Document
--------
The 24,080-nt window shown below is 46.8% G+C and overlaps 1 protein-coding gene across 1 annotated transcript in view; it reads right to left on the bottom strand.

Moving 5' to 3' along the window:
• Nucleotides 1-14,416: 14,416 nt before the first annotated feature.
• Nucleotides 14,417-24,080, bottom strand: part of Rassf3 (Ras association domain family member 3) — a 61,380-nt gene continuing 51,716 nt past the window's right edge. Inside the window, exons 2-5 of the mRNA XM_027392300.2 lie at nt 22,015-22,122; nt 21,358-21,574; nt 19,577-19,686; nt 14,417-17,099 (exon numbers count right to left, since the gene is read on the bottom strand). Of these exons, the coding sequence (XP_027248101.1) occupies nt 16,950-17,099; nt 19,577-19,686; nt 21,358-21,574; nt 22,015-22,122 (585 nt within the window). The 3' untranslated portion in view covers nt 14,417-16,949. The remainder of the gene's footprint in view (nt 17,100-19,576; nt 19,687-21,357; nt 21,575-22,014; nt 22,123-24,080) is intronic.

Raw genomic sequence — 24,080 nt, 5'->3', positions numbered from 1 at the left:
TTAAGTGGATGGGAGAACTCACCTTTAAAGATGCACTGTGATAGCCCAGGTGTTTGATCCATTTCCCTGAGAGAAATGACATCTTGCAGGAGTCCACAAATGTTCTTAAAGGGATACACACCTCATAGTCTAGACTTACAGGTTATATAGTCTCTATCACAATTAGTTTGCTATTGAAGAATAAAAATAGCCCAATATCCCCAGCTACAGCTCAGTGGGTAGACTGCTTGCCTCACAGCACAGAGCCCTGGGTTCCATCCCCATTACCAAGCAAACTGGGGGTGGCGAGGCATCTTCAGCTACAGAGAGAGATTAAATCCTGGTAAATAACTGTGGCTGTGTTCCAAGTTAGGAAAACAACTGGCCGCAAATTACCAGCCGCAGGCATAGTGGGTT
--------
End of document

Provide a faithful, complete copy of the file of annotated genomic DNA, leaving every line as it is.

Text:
The 24,080-nt window shown below is 46.8% G+C and overlaps 1 protein-coding gene across 1 annotated transcript in view; it reads right to left on the bottom strand.

Moving 5' to 3' along the window:
• Nucleotides 1-14,416: 14,416 nt before the first annotated feature.
• Nucleotides 14,417-24,080, bottom strand: part of Rassf3 (Ras association domain family member 3) — a 61,380-nt gene continuing 51,716 nt past the window's right edge. Inside the window, exons 2-5 of the mRNA XM_027392300.2 lie at nt 22,015-22,122; nt 21,358-21,574; nt 19,577-19,686; nt 14,417-17,099 (exon numbers count right to left, since the gene is read on the bottom strand). Of these exons, the coding sequence (XP_027248101.1) occupies nt 16,950-17,099; nt 19,577-19,686; nt 21,358-21,574; nt 22,015-22,122 (585 nt within the window). The 3' untranslated portion in view covers nt 14,417-16,949. The remainder of the gene's footprint in view (nt 17,100-19,576; nt 19,687-21,357; nt 21,575-22,014; nt 22,123-24,080) is intronic.

Raw genomic sequence — 24,080 nt, 5'->3', positions numbered from 1 at the left:
TTAAGTGGATGGGAGAACTCACCTTTAAAGATGCACTGTGATAGCCCAGGTGTTTGATCCATTTCCCTGAGAGAAATGACATCTTGCAGGAGTCCACAAATGTTCTTAAAGGGATACACACCTCATAGTCTAGACTTACAGGTTATATAGTCTCTATCACAATTAGTTTGCTATTGAAGAATAAAAATAGCCCAATATCCCCAGCTACAGCTCAGTGGGTAGACTGCTTGCCTCACAGCACAGAGCCCTGGGTTCCATCCCCATTACCAAGCAAACTGGGGGTGGCGAGGCATCTTCAGCTACAGAGAGAGATTAAATCCTGGTAAATAACTGTGGCTGTGTTCCAAGTTAGGAAAACAACTGGCCGCAAATTACCAGCCGCAGGCATAGTGGGTT